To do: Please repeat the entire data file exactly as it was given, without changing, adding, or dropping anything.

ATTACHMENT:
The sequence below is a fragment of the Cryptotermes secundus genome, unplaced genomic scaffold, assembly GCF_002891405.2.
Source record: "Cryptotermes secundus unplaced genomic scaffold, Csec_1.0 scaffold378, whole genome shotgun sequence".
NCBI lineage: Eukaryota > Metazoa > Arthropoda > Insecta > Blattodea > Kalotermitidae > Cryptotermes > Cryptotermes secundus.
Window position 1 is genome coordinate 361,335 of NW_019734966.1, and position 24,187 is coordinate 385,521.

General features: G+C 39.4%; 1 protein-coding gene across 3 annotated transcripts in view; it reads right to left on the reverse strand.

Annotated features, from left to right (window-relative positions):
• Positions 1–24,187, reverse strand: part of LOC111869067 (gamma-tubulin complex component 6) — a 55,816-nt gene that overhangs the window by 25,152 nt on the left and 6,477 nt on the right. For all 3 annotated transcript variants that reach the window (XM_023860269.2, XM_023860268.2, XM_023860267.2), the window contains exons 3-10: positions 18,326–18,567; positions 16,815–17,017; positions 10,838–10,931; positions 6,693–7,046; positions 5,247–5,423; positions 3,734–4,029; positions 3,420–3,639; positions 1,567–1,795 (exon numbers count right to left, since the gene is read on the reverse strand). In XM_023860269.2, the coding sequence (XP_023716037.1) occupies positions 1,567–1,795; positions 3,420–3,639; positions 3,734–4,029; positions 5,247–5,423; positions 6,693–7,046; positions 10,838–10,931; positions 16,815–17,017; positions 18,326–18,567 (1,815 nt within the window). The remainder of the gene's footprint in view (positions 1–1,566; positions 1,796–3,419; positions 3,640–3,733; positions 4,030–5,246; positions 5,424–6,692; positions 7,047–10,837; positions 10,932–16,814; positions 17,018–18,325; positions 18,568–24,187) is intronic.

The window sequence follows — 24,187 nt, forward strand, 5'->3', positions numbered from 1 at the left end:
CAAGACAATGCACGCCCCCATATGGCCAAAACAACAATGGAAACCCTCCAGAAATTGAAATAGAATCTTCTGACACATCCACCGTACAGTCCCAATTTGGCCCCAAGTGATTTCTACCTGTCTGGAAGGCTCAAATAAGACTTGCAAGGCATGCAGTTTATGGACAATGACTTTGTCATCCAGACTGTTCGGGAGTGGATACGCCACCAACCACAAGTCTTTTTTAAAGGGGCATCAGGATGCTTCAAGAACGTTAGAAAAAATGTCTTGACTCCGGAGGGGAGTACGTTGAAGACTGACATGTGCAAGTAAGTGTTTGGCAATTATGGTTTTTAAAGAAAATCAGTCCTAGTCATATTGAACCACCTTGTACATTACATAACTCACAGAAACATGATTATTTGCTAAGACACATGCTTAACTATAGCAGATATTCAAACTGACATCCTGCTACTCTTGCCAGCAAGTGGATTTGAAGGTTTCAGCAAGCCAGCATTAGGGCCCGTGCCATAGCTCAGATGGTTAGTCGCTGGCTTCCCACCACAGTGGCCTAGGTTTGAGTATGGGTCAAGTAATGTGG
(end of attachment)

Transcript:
The sequence below is a fragment of the Cryptotermes secundus genome, unplaced genomic scaffold, assembly GCF_002891405.2.
Source record: "Cryptotermes secundus unplaced genomic scaffold, Csec_1.0 scaffold378, whole genome shotgun sequence".
NCBI lineage: Eukaryota > Metazoa > Arthropoda > Insecta > Blattodea > Kalotermitidae > Cryptotermes > Cryptotermes secundus.
Window position 1 is genome coordinate 361,335 of NW_019734966.1, and position 24,187 is coordinate 385,521.

General features: G+C 39.4%; 1 protein-coding gene across 3 annotated transcripts in view; it reads right to left on the reverse strand.

Annotated features, from left to right (window-relative positions):
• Positions 1–24,187, reverse strand: part of LOC111869067 (gamma-tubulin complex component 6) — a 55,816-nt gene that overhangs the window by 25,152 nt on the left and 6,477 nt on the right. For all 3 annotated transcript variants that reach the window (XM_023860269.2, XM_023860268.2, XM_023860267.2), the window contains exons 3-10: positions 18,326–18,567; positions 16,815–17,017; positions 10,838–10,931; positions 6,693–7,046; positions 5,247–5,423; positions 3,734–4,029; positions 3,420–3,639; positions 1,567–1,795 (exon numbers count right to left, since the gene is read on the reverse strand). In XM_023860269.2, the coding sequence (XP_023716037.1) occupies positions 1,567–1,795; positions 3,420–3,639; positions 3,734–4,029; positions 5,247–5,423; positions 6,693–7,046; positions 10,838–10,931; positions 16,815–17,017; positions 18,326–18,567 (1,815 nt within the window). The remainder of the gene's footprint in view (positions 1–1,566; positions 1,796–3,419; positions 3,640–3,733; positions 4,030–5,246; positions 5,424–6,692; positions 7,047–10,837; positions 10,932–16,814; positions 17,018–18,325; positions 18,568–24,187) is intronic.

The window sequence follows — 24,187 nt, forward strand, 5'->3', positions numbered from 1 at the left end:
CAAGACAATGCACGCCCCCATATGGCCAAAACAACAATGGAAACCCTCCAGAAATTGAAATAGAATCTTCTGACACATCCACCGTACAGTCCCAATTTGGCCCCAAGTGATTTCTACCTGTCTGGAAGGCTCAAATAAGACTTGCAAGGCATGCAGTTTATGGACAATGACTTTGTCATCCAGACTGTTCGGGAGTGGATACGCCACCAACCACAAGTCTTTTTTAAAGGGGCATCAGGATGCTTCAAGAACGTTAGAAAAAATGTCTTGACTCCGGAGGGGAGTACGTTGAAGACTGACATGTGCAAGTAAGTGTTTGGCAATTATGGTTTTTAAAGAAAATCAGTCCTAGTCATATTGAACCACCTTGTACATTACATAACTCACAGAAACATGATTATTTGCTAAGACACATGCTTAACTATAGCAGATATTCAAACTGACATCCTGCTACTCTTGCCAGCAAGTGGATTTGAAGGTTTCAGCAAGCCAGCATTAGGGCCCGTGCCATAGCTCAGATGGTTAGTCGCTGGCTTCCCACCACAGTGGCCTAGGTTTGAGTATGGGTCAAGTAATGTGG